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João Valente-dos-Santos, Manuel J. Coelho-e-Silva, Filipe Simões, Antonio J. Figueiredo, Neiva Leite, Marije T. Elferink-Gemser, Robert M. Malina and Lauren Sherar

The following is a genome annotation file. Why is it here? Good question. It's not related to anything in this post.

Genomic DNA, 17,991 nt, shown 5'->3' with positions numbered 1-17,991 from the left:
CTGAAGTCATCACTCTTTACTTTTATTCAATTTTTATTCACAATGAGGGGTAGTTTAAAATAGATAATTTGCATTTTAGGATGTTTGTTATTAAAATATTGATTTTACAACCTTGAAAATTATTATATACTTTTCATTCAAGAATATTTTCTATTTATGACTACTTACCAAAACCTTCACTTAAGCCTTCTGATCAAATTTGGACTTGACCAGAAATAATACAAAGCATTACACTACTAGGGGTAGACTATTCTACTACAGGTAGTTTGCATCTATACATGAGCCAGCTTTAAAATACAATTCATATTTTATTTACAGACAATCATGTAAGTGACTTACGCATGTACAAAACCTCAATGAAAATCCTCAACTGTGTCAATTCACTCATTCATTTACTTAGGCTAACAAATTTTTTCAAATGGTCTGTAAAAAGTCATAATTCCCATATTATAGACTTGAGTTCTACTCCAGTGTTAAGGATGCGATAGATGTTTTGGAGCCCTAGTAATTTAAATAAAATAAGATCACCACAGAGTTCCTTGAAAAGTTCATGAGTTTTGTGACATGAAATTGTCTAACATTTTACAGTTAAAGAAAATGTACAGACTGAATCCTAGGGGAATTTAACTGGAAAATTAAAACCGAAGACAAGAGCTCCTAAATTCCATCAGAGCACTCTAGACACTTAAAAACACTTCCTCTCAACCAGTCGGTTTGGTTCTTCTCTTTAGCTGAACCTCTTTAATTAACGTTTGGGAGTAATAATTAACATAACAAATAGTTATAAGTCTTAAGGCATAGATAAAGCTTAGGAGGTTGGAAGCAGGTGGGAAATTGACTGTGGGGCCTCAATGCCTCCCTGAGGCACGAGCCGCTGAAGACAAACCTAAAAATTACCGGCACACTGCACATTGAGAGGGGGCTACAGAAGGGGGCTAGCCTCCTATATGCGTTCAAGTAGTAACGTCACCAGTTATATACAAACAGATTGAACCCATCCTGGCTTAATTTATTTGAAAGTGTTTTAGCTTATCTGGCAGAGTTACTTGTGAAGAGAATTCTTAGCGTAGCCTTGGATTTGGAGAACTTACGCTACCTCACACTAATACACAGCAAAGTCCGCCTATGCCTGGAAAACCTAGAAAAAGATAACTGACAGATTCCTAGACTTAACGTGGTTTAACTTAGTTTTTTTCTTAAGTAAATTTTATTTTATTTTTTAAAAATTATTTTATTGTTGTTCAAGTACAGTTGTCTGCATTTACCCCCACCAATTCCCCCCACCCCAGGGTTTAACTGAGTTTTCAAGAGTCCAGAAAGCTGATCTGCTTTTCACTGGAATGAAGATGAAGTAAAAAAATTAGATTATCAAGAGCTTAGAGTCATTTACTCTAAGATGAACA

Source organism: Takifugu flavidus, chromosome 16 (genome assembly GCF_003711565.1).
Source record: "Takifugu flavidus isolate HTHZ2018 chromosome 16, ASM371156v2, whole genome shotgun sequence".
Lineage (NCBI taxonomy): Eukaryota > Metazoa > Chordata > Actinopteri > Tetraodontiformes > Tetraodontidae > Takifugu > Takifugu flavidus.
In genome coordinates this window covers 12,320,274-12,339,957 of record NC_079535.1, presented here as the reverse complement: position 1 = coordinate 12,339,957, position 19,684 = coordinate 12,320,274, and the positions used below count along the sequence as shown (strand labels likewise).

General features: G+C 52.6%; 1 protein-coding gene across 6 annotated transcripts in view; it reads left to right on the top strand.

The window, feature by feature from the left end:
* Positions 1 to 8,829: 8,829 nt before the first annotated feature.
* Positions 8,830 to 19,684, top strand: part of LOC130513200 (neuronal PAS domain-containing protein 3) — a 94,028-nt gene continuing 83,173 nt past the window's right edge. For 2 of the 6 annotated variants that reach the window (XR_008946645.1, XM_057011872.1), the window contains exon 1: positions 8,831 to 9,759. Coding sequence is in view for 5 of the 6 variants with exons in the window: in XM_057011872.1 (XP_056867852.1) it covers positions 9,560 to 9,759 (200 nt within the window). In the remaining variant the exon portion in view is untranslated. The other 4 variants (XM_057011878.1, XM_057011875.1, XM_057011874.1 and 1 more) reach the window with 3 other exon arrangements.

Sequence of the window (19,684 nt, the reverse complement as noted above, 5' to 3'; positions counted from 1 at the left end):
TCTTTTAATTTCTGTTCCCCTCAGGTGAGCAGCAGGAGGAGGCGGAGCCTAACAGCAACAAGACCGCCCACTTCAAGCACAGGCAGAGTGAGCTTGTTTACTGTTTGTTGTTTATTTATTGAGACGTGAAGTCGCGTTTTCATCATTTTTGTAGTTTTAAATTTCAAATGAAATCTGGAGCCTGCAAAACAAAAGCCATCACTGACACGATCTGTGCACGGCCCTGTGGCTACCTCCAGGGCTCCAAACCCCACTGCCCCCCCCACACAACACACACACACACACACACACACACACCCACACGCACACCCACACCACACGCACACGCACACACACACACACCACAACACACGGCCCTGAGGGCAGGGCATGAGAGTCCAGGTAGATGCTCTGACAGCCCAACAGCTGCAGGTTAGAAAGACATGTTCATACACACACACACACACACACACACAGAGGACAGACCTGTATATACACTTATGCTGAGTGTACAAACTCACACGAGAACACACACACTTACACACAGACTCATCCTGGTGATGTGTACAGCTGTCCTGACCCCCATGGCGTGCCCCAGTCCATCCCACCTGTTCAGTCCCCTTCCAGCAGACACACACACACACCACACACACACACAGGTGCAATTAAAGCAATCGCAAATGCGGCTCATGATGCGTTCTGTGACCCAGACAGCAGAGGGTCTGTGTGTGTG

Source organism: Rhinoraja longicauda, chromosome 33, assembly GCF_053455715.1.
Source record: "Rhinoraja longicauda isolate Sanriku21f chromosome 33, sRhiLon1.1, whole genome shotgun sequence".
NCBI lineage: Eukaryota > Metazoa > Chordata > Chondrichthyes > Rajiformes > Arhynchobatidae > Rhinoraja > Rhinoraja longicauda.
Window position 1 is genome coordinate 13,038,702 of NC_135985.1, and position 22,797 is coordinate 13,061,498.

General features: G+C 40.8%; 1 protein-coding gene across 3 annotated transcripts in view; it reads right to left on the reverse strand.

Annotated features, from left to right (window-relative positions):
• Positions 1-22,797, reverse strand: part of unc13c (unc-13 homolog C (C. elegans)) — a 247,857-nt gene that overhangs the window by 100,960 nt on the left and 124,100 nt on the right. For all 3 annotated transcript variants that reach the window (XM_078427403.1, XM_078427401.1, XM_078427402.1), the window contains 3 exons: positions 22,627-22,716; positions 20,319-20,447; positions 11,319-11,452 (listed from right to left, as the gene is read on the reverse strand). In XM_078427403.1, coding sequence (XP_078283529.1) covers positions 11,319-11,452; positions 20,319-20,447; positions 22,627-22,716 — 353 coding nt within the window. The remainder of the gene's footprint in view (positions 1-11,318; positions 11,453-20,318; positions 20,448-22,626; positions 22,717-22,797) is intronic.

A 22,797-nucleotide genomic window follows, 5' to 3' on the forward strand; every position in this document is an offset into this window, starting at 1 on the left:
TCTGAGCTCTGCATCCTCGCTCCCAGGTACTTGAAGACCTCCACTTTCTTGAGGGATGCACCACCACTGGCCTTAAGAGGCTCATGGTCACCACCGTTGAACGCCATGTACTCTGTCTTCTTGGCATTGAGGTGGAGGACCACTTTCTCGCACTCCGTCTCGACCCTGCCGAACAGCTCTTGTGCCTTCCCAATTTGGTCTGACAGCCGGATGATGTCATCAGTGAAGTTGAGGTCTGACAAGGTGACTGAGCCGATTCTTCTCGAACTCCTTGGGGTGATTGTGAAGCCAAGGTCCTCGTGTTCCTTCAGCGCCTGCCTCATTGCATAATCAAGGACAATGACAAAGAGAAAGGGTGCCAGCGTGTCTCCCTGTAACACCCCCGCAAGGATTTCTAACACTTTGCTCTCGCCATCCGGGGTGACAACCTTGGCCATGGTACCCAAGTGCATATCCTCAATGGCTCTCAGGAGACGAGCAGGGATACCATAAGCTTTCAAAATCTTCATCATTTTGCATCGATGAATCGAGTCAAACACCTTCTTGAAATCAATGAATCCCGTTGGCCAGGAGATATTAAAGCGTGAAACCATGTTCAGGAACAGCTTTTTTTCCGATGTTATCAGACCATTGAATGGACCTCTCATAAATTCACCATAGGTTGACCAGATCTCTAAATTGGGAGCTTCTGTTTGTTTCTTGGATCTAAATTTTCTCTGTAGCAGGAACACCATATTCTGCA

This study evaluates the contributions of age, growth, skeletal maturation, playing position and training to longitudinal changes in functional and skill performance in male youth soccer. Players were annually followed over 5 years (n = 83, 4.4 measurements per player). Composite scores for functional and skill domains were calculated to provide an overall estimate of performance. Players were also classified by maturity status and playing position at baseline. After testing for multicollinearity, two-level multilevel (longitudinal) regression models were obtained for functional and skill composite scores. The scores improved with age and training. Body mass was an additional predictor in both models [functional (late maturing): 13.48 + 1.05 × centered on chronological age (CA)—0.01 × centered CA2—0.19 × fat mass (FM) + 0.004 × annual volume training—1.04 × dribbling speed; skills (defenders): 7.62 + 0.62 × centered CA—0.06 × centered CA2 + 0.04 × fat-free mass—0.03 × FM + 0.005 × annual volume training—0.19 × repeated-sprint ability + 0.02 × aerobic endurance]. Skeletal maturity status was a significant predictor of functional capacities and playing position of skill performance. Sound accuracy of each multilevel model was demonstrated on an independent cross-sectional sample (n = 52).